Human Engineering: Augmenting Human Sight Into the Infrared Range?

Bioethics   |   Rebecca Taylor   |   Dec 16, 2013   |   7:03PM   |   Washington, DC

Most of society is under the impression that human augmentation is something that our grandchildren will have to deal with. Stuff for T.V. and big screens. I have been screaming from the rooftops that this is something we need to discuss now because it is happening now.

Case in point, this crowd-funded project that is looking into augmenting human vision so that we can see in the near infrared range. Infrared light is light that has a longer wavelength than red light and so is not in the range that we call “visible light.”

Their goal is to use dietary restrictions and supplements to increase porphyropsin in the human eye. It is porphyropsin that would allow the eye to see wavelengths longer than the visual range. The website asks “Can we biologically extend the range of human vision into the near infrared?” and explains how they plan to proceed:

We have developed a protocol to augment human sight to see into the near infrared range through human formation of porphyropsin, the protein complex which grants infrared vision to freshwater fish.

Retinal, or Vitamin A (A1), which is found bound to opsin proteins is a keystone of the visual pathway. The cone cells are granted sharp color vision by the complex photopsin. The rod cells which provide us with night vision and recognition of movement do so utilizing rhodopsin. Both of the complexes consist of a type of protein bound to retinal. Porphyropsin differs from this in that it doesn’t use retinal, but rather a derivation called 3,4-dehydroretinol, or Vitamin A2 (A2).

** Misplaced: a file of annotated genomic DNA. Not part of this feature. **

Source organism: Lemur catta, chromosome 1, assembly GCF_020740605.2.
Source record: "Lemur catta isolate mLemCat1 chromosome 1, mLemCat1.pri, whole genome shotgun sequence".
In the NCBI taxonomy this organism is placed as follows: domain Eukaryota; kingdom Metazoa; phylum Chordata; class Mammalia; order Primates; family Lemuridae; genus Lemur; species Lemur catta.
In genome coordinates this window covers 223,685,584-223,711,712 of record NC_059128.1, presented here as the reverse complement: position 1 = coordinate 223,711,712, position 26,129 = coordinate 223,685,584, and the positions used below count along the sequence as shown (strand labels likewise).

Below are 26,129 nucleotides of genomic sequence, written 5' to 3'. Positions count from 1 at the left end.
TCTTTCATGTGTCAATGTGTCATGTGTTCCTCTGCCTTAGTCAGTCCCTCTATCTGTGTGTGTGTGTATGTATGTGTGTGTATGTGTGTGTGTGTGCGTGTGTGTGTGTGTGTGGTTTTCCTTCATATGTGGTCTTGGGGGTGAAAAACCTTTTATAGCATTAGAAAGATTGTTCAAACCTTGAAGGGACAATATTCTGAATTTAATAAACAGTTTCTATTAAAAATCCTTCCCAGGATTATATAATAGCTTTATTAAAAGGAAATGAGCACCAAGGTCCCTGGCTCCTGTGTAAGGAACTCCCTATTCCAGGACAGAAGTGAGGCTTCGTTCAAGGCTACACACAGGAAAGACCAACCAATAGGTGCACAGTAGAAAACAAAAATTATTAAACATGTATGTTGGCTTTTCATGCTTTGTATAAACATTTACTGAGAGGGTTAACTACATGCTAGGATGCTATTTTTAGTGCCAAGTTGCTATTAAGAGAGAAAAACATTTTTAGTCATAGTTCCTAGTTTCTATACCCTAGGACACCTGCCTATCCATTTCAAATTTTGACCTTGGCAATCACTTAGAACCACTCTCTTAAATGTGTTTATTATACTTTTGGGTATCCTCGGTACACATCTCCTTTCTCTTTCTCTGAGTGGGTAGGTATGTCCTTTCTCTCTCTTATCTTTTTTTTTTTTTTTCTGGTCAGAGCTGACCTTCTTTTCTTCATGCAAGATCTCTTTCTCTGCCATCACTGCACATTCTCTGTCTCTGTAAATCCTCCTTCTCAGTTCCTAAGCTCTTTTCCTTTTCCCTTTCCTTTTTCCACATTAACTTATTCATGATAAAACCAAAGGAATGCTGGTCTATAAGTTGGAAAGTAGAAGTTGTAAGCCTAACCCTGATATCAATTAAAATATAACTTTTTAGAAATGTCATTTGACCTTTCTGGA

The human body is fully capable of metabolizing and using A2; unfortunately the proteins which allow for transport through cell membranes have nearly 4 times the affinity for A1 compared to A2. We theorize that this can be overcome through a stringent Vitamin A1 restricted diet, supplemented with Vitamin A2.

So this study is simply using diet to try and augment human sight. Sounds harmless enough, but there may be a good reason that our cells have four times the affinity for vitamin A over vitamin A2.



Also, these researchers are clear that this is only one step. They want to go further:

We are also hoping to use this study as a proof of concept to continue working on a more long term modification to human vision that doesn’t rely on dietary restrictions / supplementation.

Long-term modification that is not diet based. I wonder what they have in mind?

The important thing here is to understand that human augmentation for the otherwise healthy is already being attempted. This project was fully funded meaning that the public is interested in enhancements. This is not something we can all ignore and pretend is not happening. Today it is simple dietary changes. Tomorrow it will be something much more invasive.